Re: Wheels & Tyres FAQ- please read before posting
Posted: Thu Jun 22, 2017 8:50 pm
Thanks Marco, less grip on the new tyres may still be better than what it's got at the moment!
Part number 36316796205, which might be embossed on the back. Might be split up like 36 31 6796205, or just the last seven digits 6796205Mistrale wrote: ↑Wed Jun 28, 2017 9:43 amHi all, sorry if this is covered elsewhere - I had a good look, honest!!
About to pick up a 2014 M135i I have found some winter wheels/tyres for sale that 'should' be 17" style 380 wheels. They are a fair way away from me so I want to be sure - where is the part number stamped on these - does anyone have a picture I can send to the seller please?
What about the f22 2 series, is it the same my 240 has 225/40 front and 245/35 rear?130girl wrote: ↑Sun Apr 01, 2007 11:41 pmWheels and Tyres
Frequently Asked Questions (FAQ)
Updated: 1 May 2007
Hi everyone. Members are often asking the same questions on wheels and tyres so I have compiled the following FAQ for this topic based on what members have posted.
1. What are the standard wheel and tyre sizes for BMW 1er?
7JX16 ET:44 .......... for 205/55/16 tyres
61/2JX16 ET:42 ..... for 195/55/16 tyres
7JX17 ET:47 .......... for 205/50/17 tyres
71/2JX17 ET:47 ..... for 225/45/17 tyres (only rear)
71/2JX18 ET:47 ..... for 205/45/18 tyres (front)
8JX18 ET:49 .......... for 225/40/18 tyres (rear)
2. What do the different BMW OEM 1er wheel styles look like?
See this site.
3. What is the stud pattern for the 1er?
pcd is 5/120
4. Can I replace my RunFlat Tyres ("RFT") with conventional non RFTs on my BMW OEM wheels?
This is a highly contentious issue. From a practical perspective, the answer is yes, however 1er owners should satisfy themselves regarding:
a. Your BMW warranty. It appears that using non RFT at least voids your BMW warranty in relation to anything related to the use of non RFTs.
b. Your insurance. ie that your insurance company does not consider using non RFT on a 1er to be a modification which voids or otherwise creates an exception to your policy. The general consensus appears to be that non RFT are not considered a modification to your 1er that changes your insurance.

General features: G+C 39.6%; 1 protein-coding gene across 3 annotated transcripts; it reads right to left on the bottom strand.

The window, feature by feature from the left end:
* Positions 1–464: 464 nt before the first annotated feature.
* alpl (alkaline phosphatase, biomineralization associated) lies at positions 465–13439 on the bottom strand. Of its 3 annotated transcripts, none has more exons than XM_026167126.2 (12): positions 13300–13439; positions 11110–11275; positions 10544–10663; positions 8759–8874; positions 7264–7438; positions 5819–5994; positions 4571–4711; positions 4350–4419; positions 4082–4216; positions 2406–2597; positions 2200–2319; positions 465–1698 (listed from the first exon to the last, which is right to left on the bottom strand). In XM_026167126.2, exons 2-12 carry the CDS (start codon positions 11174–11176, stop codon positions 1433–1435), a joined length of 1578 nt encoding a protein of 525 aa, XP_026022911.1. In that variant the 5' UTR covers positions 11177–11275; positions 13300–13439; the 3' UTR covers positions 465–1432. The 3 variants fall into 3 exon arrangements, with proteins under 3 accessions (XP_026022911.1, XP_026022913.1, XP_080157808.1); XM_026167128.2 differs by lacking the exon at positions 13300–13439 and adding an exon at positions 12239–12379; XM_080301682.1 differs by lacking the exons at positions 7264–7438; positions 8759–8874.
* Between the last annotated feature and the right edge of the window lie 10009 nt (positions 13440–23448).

c. Legal requirements. Are there any relevant legal requirements in your jurisdiction to carry equipment to deal with any flat? Regardless, owners should consider how to deal with flats from a practical point of view.
d. Your safety. Cars fitted with RFT generally have greater control after any (especially sudden) loss of tyre pressure at speed.
The run flat tyre indicator works fine with non RFT as the 1er uses an indirect monitoring system. Don't forget to reset it per the 1er owners manual.
5. OK, I've decided to get non RFT- what do I do about any flat tyres?
Try using the BMW Mobility Kit (see here) or use a similar third party product.
6. I cannot find 18" non RFT that are identical to OEM spec- what can I use?
Widest specs that keep the speedometer as accurate as possible and understeer/oversteer bias with no guard rubbing is 225 40 18 front and 245 35 18 rear (see here). Those wanting more oversteer bias may consider 225 40 18 for both front and rear.
7. Will 255 tyres fit on the rear?
Tyre manufacturers generally specify that 255 tyres are too wide for all wheels up to and including 8” in width. However, TUV has certified some 255 tyres for use with 8" wide wheels. See here. Members generally report no rubbing issues for 255 tyres on the standard BMW 18" 208M wheels.
8. What tyres should I use?
Depends on your priorities. See here for a recent tyre comparison using the 3er.
9. What non RFT are BabyBMW members putting on their 1ers?
Pirelli P Zero Rosso
225 40 18 and 255 35 18 (Roofer)
225 40 18 both front and rear (Vasalis, Pilsbury)
Continental Contact Sport 2
205 50 17 and 225 45 17 (Rumple and here)
225 40 18 and 245 35 18 (Iwant1)
225 35 19 and 235 35 19 (minfred)
225 40 18 both front and rear (Ghibbett and Woms)
Goodyear Eagle F1 GS-D3
225 40 18 and 245 35 18 (Scottie)
Yokohama Advan Sport
215/45/18 and 235/40/18 (kompey)
Michelin Primacy HPZP
225 45 17 and 225 45 17 (Juancarslim)
235/35/19 and 265/30/19 (aponting389)
235/40/19 both front and rear (atmosphere)
225 45 17 both front and rear (oreo)
Michelin Pilot Preceda (PP2)
205/50/17 and 225/45/17 (08ABC)
225/40/18(88 ) front on 208M 7.5-inch (serpent1)
255/35/18(94) rear on 208M 8.0-inch (serpent1)
10. Where can I find more info about tyres?
I'm happy to add any other questions which the forum is able to work out so hopefully we can make this a fairly comprehensive document that will be useful to all. Please post specific edits as a reply to this topic and I will amend the above based on what is accepted.
As always on BabyBMW.net, all care was taken when compiling this information but people should satisfy themselves whether this is indeed appropriate for them before acting on the same.
Thanks to all who contributed to this info and helped me compile it. Any errors/omissions please let me know.
Standard Sport ones, look like this:
The width - not really, but if the offset is different than stock it can add more load on to the wheel bearings. If you are running aftermarket wheels I would expect them to refuse the claim (although it's not a given).Adam-M wrote: ↑Mon Sep 24, 2018 11:28 amDoes anyone know if the width size of an alloy can have an impact on the wheel bearing? My car has come back with an advisory for the front wheel bearing on its MOT, its running 8.5J aftermarket all round on my 2012 1 series. Its under warranty and this is covered, but wondering if BMW will kick up a fuss if the aftermarket alloys are directly related to causing the problem? Many thanks